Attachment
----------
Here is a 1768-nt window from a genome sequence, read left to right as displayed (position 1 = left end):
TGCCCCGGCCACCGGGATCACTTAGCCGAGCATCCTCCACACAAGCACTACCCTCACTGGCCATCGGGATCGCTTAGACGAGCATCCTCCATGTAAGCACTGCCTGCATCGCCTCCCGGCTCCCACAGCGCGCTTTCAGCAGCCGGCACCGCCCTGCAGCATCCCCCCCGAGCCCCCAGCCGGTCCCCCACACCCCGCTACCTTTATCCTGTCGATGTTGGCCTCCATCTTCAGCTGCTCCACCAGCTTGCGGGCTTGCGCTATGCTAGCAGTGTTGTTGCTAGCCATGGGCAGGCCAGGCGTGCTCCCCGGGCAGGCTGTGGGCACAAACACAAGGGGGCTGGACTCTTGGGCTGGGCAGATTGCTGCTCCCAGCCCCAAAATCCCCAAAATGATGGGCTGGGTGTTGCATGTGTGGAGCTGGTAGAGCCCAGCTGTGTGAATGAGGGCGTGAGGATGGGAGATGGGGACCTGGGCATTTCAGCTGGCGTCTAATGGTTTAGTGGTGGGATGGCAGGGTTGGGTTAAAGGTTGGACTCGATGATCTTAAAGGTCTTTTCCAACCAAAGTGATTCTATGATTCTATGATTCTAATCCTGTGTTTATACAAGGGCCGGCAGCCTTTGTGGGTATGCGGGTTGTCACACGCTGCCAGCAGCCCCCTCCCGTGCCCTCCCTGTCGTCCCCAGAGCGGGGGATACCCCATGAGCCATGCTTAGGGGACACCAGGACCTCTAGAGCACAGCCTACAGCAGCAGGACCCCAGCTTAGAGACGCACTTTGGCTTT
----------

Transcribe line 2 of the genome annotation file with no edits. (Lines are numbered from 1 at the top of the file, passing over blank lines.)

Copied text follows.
TGCCCCGGCCACCGGGATCACTTAGCCGAGCATCCTCCACACAAGCACTACCCTCACTGGCCATCGGGATCGCTTAGACGAGCATCCTCCATGTAAGCACTGCCTGCATCGCCTCCCGGCTCCCACAGCGCGCTTTCAGCAGCCGGCACCGCCCTGCAGCATCCCCCCCGAGCCCCCAGCCGGTCCCCCACACCCCGCTACCTTTATCCTGTCGATGTTGGCCTCCATCTTCAGCTGCTCCACCAGCTTGCGGGCTTGCGCTATGCTAGCAGTGTTGTTGCTAGCCATGGGCAGGCCAGGCGTGCTCCCCGGGCAGGCTGTGGGCACAAACACAAGGGGGCTGGACTCTTGGGCTGGGCAGATTGCTGCTCCCAGCCCCAAAATCCCCAAAATGATGGGCTGGGTGTTGCATGTGTGGAGCTGGTAGAGCCCAGCTGTGTGAATGAGGGCGTGAGGATGGGAGATGGGGACCTGGGCATTTCAGCTGGCGTCTAATGGTTTAGTGGTGGGATGGCAGGGTTGGGTTAAAGGTTGGACTCGATGATCTTAAAGGTCTTTTCCAACCAAAGTGATTCTATGATTCTATGATTCTAATCCTGTGTTTATACAAGGGCCGGCAGCCTTTGTGGGTATGCGGGTTGTCACACGCTGCCAGCAGCCCCCTCCCGTGCCCTCCCTGTCGTCCCCAGAGCGGGGGATACCCCATGAGCCATGCTTAGGGGACACCAGGACCTCTAGAGCACAGCCTACAGCAGCAGGACCCCAGCTTAGAGACGCACTTTGGCTTT